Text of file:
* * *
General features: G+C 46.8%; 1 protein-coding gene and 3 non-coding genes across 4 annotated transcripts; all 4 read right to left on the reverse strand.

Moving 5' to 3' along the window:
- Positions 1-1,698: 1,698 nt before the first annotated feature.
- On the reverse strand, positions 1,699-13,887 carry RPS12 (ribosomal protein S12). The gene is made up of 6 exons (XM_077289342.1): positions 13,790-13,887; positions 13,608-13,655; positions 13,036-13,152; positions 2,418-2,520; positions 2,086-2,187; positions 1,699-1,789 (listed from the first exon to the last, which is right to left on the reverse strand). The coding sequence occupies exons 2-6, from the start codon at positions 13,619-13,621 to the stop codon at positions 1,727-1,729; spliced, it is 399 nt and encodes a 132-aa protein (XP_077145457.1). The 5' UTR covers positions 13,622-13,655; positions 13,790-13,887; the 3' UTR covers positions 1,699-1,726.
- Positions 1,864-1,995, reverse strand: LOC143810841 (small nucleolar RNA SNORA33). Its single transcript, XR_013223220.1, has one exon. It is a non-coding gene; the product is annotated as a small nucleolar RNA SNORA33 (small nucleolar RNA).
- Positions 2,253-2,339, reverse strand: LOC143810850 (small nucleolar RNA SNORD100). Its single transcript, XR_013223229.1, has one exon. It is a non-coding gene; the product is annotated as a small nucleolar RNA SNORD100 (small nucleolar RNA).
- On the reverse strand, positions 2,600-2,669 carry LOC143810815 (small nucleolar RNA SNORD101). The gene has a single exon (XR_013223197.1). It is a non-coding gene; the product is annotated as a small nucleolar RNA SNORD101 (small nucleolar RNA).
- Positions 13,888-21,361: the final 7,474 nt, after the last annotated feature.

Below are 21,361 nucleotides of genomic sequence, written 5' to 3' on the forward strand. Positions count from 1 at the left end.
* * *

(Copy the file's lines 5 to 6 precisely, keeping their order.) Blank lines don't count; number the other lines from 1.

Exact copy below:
- Positions 1,864-1,995, reverse strand: LOC143810841 (small nucleolar RNA SNORA33). Its single transcript, XR_013223220.1, has one exon. It is a non-coding gene; the product is annotated as a small nucleolar RNA SNORA33 (small nucleolar RNA).
- Positions 2,253-2,339, reverse strand: LOC143810850 (small nucleolar RNA SNORD100). Its single transcript, XR_013223229.1, has one exon. It is a non-coding gene; the product is annotated as a small nucleolar RNA SNORD100 (small nucleolar RNA).